A systemic attempt to eradicate Aboriginal culture has been embedded into our history. The Nah duh mah duh win committee comprised of Atlohsa Native Family Healing Services, Sisters of St. Joseph, and The Centre for Research & Education on Violence Against Women and Children (CREVAC) are pleased to launch It Matters To Us.
Our vision is to bring together local Aboriginal and non-Aboriginal community members, faith groups and educational stakeholders in the healing and reconciliation process, and to bring the national work of the Truth and Reconciliation Commission into our local context. This blog will help our communities begin to understand the complexity of attitudes, policies, and practices that gave rise to the residential school system and that continues to affect relationships between Aboriginal and non-Aboriginal people today.
We recognize the journey toward healing and reconciliation is not an easy or immediate one, but has the potential to be a transformative learning process requiring a commitment from both Aboriginal and non-Aboriginal people. It is important throughout our efforts to understand ourselves as contributors to the telling of a new story, one based on mutual respect and reciprocity.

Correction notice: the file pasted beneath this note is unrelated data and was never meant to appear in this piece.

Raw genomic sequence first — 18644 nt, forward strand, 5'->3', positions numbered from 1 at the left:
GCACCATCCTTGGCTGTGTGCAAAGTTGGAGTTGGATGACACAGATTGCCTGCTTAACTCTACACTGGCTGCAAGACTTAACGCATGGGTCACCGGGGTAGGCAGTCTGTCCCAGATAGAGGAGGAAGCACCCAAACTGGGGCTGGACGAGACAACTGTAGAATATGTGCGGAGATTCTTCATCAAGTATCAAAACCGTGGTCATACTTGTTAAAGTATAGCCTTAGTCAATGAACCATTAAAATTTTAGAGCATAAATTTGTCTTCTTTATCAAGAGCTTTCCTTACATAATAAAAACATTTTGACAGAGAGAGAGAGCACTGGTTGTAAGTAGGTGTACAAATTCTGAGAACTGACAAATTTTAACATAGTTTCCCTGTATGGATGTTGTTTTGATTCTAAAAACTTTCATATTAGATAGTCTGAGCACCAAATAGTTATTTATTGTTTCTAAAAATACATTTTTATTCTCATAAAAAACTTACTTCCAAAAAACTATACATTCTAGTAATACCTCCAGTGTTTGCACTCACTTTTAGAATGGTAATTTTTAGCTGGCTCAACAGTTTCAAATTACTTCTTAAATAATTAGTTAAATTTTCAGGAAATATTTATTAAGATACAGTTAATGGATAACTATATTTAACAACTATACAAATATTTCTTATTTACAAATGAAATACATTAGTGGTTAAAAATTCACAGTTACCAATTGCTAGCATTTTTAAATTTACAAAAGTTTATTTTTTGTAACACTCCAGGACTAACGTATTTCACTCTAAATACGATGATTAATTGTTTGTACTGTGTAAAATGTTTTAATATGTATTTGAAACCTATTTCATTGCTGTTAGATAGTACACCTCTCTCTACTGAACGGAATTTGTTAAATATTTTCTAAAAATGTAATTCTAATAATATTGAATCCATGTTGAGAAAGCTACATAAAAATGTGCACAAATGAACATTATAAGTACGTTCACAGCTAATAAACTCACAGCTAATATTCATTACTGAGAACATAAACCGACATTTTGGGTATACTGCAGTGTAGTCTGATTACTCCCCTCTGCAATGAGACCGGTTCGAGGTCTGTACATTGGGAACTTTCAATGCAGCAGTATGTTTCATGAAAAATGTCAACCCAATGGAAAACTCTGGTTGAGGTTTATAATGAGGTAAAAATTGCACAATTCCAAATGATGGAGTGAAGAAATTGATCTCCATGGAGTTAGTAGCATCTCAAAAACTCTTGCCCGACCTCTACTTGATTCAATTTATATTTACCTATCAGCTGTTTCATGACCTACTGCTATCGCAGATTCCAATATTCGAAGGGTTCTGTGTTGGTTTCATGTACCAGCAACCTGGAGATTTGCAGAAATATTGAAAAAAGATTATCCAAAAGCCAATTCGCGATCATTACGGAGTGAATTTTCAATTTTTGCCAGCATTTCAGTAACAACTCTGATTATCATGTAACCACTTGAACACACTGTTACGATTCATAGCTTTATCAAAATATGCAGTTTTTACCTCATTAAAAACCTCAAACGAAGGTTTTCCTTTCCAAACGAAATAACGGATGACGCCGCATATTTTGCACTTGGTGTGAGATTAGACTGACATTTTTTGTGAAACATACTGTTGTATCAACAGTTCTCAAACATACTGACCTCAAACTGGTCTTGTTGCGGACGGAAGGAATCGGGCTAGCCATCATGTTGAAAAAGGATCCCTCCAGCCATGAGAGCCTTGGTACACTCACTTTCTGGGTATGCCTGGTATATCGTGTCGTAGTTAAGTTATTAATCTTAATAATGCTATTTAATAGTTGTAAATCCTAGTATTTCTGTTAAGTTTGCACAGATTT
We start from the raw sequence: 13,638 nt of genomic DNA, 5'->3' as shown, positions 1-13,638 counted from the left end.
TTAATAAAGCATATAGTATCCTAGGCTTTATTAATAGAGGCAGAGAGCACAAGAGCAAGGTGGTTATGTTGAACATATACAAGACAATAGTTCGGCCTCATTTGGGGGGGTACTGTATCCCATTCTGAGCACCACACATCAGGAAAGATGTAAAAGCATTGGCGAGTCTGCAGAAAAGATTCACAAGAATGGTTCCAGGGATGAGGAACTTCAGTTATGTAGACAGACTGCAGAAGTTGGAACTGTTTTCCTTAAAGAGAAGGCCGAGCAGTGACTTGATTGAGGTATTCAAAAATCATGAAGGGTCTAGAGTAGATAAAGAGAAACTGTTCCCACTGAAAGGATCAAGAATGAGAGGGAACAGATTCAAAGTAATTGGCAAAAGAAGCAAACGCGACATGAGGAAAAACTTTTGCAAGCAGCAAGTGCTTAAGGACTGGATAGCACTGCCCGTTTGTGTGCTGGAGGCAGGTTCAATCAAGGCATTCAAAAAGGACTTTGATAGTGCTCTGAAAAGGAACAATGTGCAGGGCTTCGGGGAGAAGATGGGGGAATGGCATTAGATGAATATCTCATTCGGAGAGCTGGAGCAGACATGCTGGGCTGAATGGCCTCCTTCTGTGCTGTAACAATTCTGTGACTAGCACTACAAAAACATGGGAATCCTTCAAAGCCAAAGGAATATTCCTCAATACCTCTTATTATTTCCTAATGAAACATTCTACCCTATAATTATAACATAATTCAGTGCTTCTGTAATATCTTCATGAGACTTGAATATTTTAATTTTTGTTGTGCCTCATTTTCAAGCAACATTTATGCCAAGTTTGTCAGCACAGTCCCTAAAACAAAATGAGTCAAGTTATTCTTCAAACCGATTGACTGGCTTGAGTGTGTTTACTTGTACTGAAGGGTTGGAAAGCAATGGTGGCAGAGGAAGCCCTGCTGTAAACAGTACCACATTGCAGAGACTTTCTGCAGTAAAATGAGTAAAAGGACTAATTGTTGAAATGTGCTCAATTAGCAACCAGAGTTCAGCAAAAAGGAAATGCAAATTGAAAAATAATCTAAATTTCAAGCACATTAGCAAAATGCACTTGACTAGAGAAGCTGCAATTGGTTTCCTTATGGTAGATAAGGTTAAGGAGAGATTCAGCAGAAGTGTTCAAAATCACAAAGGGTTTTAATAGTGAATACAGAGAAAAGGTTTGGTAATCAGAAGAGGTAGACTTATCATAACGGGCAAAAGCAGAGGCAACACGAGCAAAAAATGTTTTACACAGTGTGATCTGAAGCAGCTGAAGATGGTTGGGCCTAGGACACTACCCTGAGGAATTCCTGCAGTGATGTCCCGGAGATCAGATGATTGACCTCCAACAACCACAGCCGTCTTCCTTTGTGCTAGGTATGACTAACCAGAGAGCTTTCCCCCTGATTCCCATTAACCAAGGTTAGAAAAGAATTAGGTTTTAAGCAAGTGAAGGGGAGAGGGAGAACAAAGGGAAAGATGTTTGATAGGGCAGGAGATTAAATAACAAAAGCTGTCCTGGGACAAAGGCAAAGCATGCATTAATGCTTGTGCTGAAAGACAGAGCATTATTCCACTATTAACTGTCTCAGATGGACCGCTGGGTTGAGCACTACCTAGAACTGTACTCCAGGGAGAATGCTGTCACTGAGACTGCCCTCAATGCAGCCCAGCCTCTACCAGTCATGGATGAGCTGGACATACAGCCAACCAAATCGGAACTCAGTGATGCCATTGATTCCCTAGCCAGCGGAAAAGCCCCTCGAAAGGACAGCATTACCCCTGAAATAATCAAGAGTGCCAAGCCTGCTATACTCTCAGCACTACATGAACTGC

One of the ways we hope to create spaces for reconciliation and healing between Aboriginal and non-Aboriginal people is through education. The vision behind It Matters To Us was to create a virtual community where local organizations and groups committed to truth and reconciliation can come together and share their work with others in the community who have an invested interest in issues related to equity and social justice.
We invite you to share with us an upcoming event or gathering you wish to promote, videos and/or photos from a recent event your group hosted, or any stories, thoughts, artwork, etc that illustrate why truth and reconciliation matters to you.
For more information or to promote your organization or group’s upcoming event, please email firstname.lastname@example.org.